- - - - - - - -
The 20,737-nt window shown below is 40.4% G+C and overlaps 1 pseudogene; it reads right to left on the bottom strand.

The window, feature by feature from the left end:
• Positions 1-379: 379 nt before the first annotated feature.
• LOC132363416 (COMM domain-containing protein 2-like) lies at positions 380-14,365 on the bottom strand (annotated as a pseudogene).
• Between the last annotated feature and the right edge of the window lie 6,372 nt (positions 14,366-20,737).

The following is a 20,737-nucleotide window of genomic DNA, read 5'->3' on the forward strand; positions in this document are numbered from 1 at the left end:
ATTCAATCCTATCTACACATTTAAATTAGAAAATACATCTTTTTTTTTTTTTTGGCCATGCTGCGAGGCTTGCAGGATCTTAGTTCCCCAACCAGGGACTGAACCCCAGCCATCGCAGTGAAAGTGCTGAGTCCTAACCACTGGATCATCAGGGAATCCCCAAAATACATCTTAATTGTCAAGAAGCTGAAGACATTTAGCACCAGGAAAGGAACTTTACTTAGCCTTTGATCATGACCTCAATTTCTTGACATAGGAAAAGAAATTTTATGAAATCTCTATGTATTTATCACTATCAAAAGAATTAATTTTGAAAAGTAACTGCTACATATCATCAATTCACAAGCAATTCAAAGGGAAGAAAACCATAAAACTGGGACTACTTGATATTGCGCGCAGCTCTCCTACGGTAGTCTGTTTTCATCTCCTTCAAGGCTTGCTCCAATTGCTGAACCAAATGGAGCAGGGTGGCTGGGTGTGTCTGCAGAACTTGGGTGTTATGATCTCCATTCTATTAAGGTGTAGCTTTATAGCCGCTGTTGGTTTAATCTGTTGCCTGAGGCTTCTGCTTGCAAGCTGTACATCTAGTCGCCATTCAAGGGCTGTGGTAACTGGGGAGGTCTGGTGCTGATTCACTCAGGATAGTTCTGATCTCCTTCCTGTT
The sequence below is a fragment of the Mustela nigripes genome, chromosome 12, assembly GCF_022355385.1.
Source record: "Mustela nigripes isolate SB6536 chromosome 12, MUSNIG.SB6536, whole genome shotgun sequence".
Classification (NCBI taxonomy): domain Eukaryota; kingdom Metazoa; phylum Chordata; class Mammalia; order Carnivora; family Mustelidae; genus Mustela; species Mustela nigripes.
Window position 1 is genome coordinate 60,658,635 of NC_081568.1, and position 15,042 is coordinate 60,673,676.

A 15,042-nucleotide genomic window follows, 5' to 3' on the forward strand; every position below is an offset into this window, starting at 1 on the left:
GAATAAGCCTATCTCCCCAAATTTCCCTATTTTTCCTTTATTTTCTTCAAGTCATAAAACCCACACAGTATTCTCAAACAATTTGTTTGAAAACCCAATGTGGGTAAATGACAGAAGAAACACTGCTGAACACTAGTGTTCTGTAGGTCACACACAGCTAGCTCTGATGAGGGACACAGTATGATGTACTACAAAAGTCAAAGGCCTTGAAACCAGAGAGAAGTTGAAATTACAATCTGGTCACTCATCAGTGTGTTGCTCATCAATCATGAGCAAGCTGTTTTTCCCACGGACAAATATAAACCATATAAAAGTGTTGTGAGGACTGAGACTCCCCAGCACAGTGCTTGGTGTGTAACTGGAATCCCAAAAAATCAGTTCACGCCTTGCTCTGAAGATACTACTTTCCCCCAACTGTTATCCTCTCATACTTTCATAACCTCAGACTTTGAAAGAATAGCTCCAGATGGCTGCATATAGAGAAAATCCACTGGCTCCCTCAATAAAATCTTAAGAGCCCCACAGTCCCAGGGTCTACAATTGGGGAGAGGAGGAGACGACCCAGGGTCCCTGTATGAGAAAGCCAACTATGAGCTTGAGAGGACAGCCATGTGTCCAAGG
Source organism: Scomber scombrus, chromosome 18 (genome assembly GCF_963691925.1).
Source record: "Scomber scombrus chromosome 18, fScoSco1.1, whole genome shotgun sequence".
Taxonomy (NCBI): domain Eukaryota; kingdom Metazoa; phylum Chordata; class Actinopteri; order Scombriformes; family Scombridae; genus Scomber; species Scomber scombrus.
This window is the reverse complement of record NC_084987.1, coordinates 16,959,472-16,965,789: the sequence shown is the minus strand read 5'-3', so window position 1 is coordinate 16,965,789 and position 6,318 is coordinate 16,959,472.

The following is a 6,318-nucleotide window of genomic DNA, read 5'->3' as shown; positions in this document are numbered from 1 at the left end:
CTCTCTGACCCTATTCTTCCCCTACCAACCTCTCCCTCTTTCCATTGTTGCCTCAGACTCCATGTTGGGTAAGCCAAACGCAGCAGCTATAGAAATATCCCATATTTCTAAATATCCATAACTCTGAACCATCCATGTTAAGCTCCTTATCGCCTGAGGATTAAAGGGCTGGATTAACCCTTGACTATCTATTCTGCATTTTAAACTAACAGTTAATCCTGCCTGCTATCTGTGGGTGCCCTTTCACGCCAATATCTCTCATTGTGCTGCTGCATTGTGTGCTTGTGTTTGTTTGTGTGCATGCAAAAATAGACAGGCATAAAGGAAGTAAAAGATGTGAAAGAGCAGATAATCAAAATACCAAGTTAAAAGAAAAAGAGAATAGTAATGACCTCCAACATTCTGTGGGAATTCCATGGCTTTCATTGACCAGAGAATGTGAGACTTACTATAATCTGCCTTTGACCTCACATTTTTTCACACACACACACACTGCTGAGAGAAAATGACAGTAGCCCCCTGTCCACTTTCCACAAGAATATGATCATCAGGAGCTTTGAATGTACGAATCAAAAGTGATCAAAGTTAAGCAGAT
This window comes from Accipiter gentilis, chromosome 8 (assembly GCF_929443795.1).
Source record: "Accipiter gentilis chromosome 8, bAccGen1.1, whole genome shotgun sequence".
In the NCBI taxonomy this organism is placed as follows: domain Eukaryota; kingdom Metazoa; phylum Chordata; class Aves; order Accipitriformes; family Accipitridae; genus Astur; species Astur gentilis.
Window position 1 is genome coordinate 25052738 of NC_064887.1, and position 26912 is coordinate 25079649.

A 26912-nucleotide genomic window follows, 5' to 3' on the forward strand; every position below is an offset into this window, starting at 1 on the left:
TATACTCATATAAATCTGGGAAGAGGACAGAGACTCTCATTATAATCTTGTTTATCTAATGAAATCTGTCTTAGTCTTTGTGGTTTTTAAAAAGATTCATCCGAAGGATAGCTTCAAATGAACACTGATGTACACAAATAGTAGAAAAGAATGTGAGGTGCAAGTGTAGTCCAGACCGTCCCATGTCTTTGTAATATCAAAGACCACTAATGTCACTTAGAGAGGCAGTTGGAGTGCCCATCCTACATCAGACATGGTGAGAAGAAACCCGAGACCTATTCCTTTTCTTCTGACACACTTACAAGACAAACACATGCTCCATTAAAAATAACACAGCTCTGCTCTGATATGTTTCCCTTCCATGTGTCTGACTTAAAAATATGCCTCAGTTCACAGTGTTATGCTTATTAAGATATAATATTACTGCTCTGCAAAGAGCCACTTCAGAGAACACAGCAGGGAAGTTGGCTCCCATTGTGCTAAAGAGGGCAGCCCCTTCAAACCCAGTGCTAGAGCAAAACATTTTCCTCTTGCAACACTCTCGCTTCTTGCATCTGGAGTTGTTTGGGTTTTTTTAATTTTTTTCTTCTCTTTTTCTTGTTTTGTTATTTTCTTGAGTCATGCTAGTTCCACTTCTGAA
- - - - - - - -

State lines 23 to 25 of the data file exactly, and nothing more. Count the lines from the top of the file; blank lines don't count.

Window position 1 is genome coordinate 25052738 of NC_064887.1, and position 26912 is coordinate 25079649.

A 26912-nucleotide genomic window follows, 5' to 3' on the forward strand; every position below is an offset into this window, starting at 1 on the left:
TATACTCATATAAATCTGGGAAGAGGACAGAGACTCTCATTATAATCTTGTTTATCTAATGAAATCTGTCTTAGTCTTTGTGGTTTTTAAAAAGATTCATCCGAAGGATAGCTTCAAATGAACACTGATGTACACAAATAGTAGAAAAGAATGTGAGGTGCAAGTGTAGTCCAGACCGTCCCATGTCTTTGTAATATCAAAGACCACTAATGTCACTTAGAGAGGCAGTTGGAGTGCCCATCCTACATCAGACATGGTGAGAAGAAACCCGAGACCTATTCCTTTTCTTCTGACACACTTACAAGACAAACACATGCTCCATTAAAAATAACACAGCTCTGCTCTGATATGTTTCCCTTCCATGTGTCTGACTTAAAAATATGCCTCAGTTCACAGTGTTATGCTTATTAAGATATAATATTACTGCTCTGCAAAGAGCCACTTCAGAGAACACAGCAGGGAAGTTGGCTCCCATTGTGCTAAAGAGGGCAGCCCCTTCAAACCCAGTGCTAGAGCAAAACATTTTCCTCTTGCAACACTCTCGCTTCTTGCATCTGGAGTTGTTTGGGTTTTTTTAATTTTTTTCTTCTCTTTTTCTTGTTTTGTTATTTTCTTGAGTCATGCTAGTTCCACTTCTGAA